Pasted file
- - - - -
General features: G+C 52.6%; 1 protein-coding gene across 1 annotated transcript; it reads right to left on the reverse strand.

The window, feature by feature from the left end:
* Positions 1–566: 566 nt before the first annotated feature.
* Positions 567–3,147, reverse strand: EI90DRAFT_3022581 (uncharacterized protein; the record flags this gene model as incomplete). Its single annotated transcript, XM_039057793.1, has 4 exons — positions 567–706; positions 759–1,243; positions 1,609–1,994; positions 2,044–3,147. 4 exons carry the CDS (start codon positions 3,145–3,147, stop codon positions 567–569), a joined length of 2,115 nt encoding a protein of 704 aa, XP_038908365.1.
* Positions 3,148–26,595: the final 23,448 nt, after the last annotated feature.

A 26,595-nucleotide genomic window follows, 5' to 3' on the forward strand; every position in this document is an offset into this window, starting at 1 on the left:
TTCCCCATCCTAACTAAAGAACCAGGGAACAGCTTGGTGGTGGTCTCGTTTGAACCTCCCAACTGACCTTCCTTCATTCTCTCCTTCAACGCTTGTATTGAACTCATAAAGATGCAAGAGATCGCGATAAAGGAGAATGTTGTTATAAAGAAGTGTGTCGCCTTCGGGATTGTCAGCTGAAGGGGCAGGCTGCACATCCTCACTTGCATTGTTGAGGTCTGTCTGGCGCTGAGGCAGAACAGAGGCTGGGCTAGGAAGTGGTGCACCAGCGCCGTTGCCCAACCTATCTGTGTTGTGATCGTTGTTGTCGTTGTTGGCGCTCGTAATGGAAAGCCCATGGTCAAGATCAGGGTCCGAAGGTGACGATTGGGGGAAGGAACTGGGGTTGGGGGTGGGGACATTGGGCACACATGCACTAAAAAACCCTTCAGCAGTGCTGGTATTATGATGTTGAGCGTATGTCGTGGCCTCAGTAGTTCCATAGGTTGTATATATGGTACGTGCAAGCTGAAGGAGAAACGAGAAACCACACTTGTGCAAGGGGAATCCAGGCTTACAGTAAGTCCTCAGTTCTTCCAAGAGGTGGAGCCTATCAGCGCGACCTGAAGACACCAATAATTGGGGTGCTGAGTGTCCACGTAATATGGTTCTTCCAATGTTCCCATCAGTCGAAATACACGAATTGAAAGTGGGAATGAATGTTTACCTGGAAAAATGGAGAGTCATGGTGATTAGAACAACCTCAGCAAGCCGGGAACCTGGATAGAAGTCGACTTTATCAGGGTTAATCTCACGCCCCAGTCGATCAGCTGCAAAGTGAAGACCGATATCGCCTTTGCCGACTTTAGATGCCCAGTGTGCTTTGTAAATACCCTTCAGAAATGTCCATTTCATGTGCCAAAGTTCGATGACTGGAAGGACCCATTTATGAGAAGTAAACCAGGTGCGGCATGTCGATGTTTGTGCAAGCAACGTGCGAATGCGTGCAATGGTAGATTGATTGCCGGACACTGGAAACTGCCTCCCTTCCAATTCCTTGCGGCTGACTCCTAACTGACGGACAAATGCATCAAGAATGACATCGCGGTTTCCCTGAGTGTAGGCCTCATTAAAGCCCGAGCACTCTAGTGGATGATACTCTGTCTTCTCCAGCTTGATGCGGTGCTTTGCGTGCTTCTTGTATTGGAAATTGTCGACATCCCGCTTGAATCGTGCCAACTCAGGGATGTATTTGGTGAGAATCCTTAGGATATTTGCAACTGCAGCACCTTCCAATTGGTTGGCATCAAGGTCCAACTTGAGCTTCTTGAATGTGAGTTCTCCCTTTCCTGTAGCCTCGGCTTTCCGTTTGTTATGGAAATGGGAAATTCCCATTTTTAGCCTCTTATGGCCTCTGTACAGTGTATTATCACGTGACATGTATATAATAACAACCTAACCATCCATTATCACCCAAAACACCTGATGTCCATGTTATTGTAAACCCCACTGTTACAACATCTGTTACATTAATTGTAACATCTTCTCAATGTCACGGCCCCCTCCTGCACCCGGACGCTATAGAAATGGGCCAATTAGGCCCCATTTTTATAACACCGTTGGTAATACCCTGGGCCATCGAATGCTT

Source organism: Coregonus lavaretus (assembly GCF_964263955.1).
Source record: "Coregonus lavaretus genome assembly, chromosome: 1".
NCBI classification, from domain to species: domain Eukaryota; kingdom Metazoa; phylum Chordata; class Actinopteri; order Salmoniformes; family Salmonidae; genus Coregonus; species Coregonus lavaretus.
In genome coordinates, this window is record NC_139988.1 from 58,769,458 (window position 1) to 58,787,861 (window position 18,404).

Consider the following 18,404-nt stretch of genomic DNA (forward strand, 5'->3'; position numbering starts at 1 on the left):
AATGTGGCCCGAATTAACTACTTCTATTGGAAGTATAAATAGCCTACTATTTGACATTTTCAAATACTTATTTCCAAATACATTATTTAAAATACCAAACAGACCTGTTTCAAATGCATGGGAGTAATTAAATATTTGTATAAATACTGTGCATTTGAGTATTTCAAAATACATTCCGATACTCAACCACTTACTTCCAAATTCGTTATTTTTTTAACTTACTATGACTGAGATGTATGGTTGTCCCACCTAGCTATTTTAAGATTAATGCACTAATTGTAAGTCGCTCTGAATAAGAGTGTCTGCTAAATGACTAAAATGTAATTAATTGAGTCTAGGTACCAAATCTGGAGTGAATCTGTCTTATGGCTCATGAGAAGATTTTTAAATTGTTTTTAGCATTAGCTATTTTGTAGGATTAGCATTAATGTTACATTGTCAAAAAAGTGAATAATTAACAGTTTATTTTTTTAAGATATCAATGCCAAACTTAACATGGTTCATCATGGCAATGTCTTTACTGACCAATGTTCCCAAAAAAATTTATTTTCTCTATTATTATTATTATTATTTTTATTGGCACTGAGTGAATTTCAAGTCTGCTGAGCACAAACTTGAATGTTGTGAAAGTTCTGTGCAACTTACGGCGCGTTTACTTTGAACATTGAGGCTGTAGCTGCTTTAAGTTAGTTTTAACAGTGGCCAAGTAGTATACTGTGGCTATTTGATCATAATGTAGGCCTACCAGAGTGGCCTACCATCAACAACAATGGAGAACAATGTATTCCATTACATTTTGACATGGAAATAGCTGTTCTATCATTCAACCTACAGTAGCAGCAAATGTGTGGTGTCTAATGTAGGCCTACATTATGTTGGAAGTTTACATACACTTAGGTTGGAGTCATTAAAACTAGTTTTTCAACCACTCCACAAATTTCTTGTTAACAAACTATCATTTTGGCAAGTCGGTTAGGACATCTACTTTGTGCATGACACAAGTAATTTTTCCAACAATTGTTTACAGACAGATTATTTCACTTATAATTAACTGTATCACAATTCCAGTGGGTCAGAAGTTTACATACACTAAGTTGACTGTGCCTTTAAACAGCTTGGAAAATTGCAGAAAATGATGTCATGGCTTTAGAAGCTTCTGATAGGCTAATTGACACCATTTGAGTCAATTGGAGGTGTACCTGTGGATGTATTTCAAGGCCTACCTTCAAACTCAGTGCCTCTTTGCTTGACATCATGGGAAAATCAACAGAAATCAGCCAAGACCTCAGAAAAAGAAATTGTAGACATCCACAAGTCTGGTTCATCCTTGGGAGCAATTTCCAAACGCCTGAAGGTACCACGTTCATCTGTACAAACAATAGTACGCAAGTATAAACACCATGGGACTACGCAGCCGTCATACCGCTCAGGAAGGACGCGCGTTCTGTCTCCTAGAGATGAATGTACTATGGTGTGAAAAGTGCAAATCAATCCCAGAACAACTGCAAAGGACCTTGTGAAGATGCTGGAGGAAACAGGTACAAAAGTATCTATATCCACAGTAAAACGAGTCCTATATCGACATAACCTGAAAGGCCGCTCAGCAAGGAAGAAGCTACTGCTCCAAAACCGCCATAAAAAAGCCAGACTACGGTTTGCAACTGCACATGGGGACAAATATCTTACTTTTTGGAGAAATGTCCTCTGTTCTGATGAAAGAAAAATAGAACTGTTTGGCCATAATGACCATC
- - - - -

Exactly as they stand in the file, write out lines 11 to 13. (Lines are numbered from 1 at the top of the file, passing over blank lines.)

In genome coordinates, this window is record NC_139988.1 from 58,769,458 (window position 1) to 58,787,861 (window position 18,404).

Consider the following 18,404-nt stretch of genomic DNA (forward strand, 5'->3'; position numbering starts at 1 on the left):
AATGTGGCCCGAATTAACTACTTCTATTGGAAGTATAAATAGCCTACTATTTGACATTTTCAAATACTTATTTCCAAATACATTATTTAAAATACCAAACAGACCTGTTTCAAATGCATGGGAGTAATTAAATATTTGTATAAATACTGTGCATTTGAGTATTTCAAAATACATTCCGATACTCAACCACTTACTTCCAAATTCGTTATTTTTTTAACTTACTATGACTGAGATGTATGGTTGTCCCACCTAGCTATTTTAAGATTAATGCACTAATTGTAAGTCGCTCTGAATAAGAGTGTCTGCTAAATGACTAAAATGTAATTAATTGAGTCTAGGTACCAAATCTGGAGTGAATCTGTCTTATGGCTCATGAGAAGATTTTTAAATTGTTTTTAGCATTAGCTATTTTGTAGGATTAGCATTAATGTTACATTGTCAAAAAAGTGAATAATTAACAGTTTATTTTTTTAAGATATCAATGCCAAACTTAACATGGTTCATCATGGCAATGTCTTTACTGACCAATGTTCCCAAAAAAATTTATTTTCTCTATTATTATTATTATTATTTTTATTGGCACTGAGTGAATTTCAAGTCTGCTGAGCACAAACTTGAATGTTGTGAAAGTTCTGTGCAACTTACGGCGCGTTTACTTTGAACATTGAGGCTGTAGCTGCTTTAAGTTAGTTTTAACAGTGGCCAAGTAGTATACTGTGGCTATTTGATCATAATGTAGGCCTACCAGAGTGGCCTACCATCAACAACAATGGAGAACAATGTATTCCATTACATTTTGACATGGAAATAGCTGTTCTATCATTCAACCTACAGTAGCAGCAAATGTGTGGTGTCTAATGTAGGCCTACATTATGTTGGAAGTTTACATACACTTAGGTTGGAGTCATTAAAACTAGTTTTTCAACCACTCCACAAATTTCTTGTTAACAAACTATCATTTTGGCAAGTCGGTTAGGACATCTACTTTGTGCATGACACAAGTAATTTTTCCAACAATTGTTTACAGACAGATTATTTCACTTATAATTAACTGTATCACAATTCCAGTGGGTCAGAAGTTTACATACACTAAGTTGACTGTGCCTTTAAACAGCTTGGAAAATTGCAGAAAATGATGTCATGGCTTTAGAAGCTTCTGATAGGCTAATTGACACCATTTGAGTCAATTGGAGGTGTACCTGTGGATGTATTTCAAGGCCTACCTTCAAACTCAGTGCCTCTTTGCTTGACATCATGGGAAAATCAACAGAAATCAGCCAAGACCTCAGAAAAAGAAATTGTAGACATCCACAAGTCTGGTTCATCCTTGGGAGCAATTTCCAAACGCCTGAAGGTACCACGTTCATCTGTACAAACAATAGTACGCAAGTATAAACACCATGGGACTACGCAGCCGTCATACCGCTCAGGAAGGACGCGCGTTCTGTCTCCTAGAGATGAATGTACTATGGTGTGAAAAGTGCAAATCAATCCCAGAACAACTGCAAAGGACCTTGTGAAGATGCTGGAGGAAACAGGTACAAAAGTATCTATATCCACAGTAAAACGAGTCCTATATCGACATAACCTGAAAGGCCGCTCAGCAAGGAAGAAGCTACTGCTCCAAAACCGCCATAAAAAAGCCAGACTACGGTTTGCAACTGCACATGGGGACAAATATCTTACTTTTTGGAGAAATGTCCTCTGTTCTGATGAAAGAAAAATAGAACTGTTTGGCCATAATGACCATC